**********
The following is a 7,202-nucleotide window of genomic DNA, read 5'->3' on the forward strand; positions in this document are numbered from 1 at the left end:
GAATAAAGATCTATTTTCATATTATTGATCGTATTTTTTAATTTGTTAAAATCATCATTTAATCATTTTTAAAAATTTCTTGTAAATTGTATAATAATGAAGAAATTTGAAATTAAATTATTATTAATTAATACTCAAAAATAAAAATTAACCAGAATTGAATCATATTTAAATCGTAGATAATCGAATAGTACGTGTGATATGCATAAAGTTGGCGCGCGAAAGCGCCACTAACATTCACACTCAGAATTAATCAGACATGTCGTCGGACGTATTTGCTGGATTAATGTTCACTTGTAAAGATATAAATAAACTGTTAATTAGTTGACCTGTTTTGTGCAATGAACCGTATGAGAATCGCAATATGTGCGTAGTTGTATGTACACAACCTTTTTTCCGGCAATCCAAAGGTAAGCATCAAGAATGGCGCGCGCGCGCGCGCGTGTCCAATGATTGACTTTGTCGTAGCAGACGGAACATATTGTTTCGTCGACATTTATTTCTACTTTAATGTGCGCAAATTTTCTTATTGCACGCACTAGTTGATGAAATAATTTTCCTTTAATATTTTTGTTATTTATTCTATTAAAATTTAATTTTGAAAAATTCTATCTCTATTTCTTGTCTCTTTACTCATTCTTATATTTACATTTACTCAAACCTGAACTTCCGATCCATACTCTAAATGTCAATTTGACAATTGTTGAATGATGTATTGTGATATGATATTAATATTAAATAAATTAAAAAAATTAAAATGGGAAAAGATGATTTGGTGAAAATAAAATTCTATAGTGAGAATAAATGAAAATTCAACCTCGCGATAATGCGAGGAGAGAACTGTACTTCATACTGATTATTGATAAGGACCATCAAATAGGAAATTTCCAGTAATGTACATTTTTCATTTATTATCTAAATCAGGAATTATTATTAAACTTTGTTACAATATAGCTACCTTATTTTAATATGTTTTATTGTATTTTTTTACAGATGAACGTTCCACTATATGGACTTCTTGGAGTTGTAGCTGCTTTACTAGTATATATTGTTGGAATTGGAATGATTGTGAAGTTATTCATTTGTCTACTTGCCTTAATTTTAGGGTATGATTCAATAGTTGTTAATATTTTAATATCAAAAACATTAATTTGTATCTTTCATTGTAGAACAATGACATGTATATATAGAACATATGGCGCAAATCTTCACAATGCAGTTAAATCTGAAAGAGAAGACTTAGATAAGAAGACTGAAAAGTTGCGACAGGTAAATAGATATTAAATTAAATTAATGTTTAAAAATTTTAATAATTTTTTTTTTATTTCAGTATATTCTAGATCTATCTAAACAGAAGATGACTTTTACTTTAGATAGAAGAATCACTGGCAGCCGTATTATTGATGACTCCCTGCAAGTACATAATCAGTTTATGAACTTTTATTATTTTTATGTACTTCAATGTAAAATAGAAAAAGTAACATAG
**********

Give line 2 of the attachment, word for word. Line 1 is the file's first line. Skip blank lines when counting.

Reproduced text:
GAATAAAGATCTATTTTCATATTATTGATCGTATTTTTTAATTTGTTAAAATCATCATTTAATCATTTTTAAAAATTTCTTGTAAATTGTATAATAATGAAGAAATTTGAAATTAAATTATTATTAATTAATACTCAAAAATAAAAATTAACCAGAATTGAATCATATTTAAATCGTAGATAATCGAATAGTACGTGTGATATGCATAAAGTTGGCGCGCGAAAGCGCCACTAACATTCACACTCAGAATTAATCAGACATGTCGTCGGACGTATTTGCTGGATTAATGTTCACTTGTAAAGATATAAATAAACTGTTAATTAGTTGACCTGTTTTGTGCAATGAACCGTATGAGAATCGCAATATGTGCGTAGTTGTATGTACACAACCTTTTTTCCGGCAATCCAAAGGTAAGCATCAAGAATGGCGCGCGCGCGCGCGCGTGTCCAATGATTGACTTTGTCGTAGCAGACGGAACATATTGTTTCGTCGACATTTATTTCTACTTTAATGTGCGCAAATTTTCTTATTGCACGCACTAGTTGATGAAATAATTTTCCTTTAATATTTTTGTTATTTATTCTATTAAAATTTAATTTTGAAAAATTCTATCTCTATTTCTTGTCTCTTTACTCATTCTTATATTTACATTTACTCAAACCTGAACTTCCGATCCATACTCTAAATGTCAATTTGACAATTGTTGAATGATGTATTGTGATATGATATTAATATTAAATAAATTAAAAAAATTAAAATGGGAAAAGATGATTTGGTGAAAATAAAATTCTATAGTGAGAATAAATGAAAATTCAACCTCGCGATAATGCGAGGAGAGAACTGTACTTCATACTGATTATTGATAAGGACCATCAAATAGGAAATTTCCAGTAATGTACATTTTTCATTTATTATCTAAATCAGGAATTATTATTAAACTTTGTTACAATATAGCTACCTTATTTTAATATGTTTTATTGTATTTTTTTACAGATGAACGTTCCACTATATGGACTTCTTGGAGTTGTAGCTGCTTTACTAGTATATATTGTTGGAATTGGAATGATTGTGAAGTTATTCATTTGTCTACTTGCCTTAATTTTAGGGTATGATTCAATAGTTGTTAATATTTTAATATCAAAAACATTAATTTGTATCTTTCATTGTAGAACAATGACATGTATATATAGAACATATGGCGCAAATCTTCACAATGCAGTTAAATCTGAAAGAGAAGACTTAGATAAGAAGACTGAAAAGTTGCGACAGGTAAATAGATATTAAATTAAATTAATGTTTAAAAATTTTAATAATTTTTTTTTTATTTCAGTATATTCTAGATCTATCTAAACAGAAGATGACTTTTACTTTAGATAGAAGAATCACTGGCAGCCGTATTATTGATGACTCCCTGCAAGTACATAATCAGTTTATGAACTTTTATTATTTTTATGTACTTCAATGTAAAATAGAAAAAGTAACATAG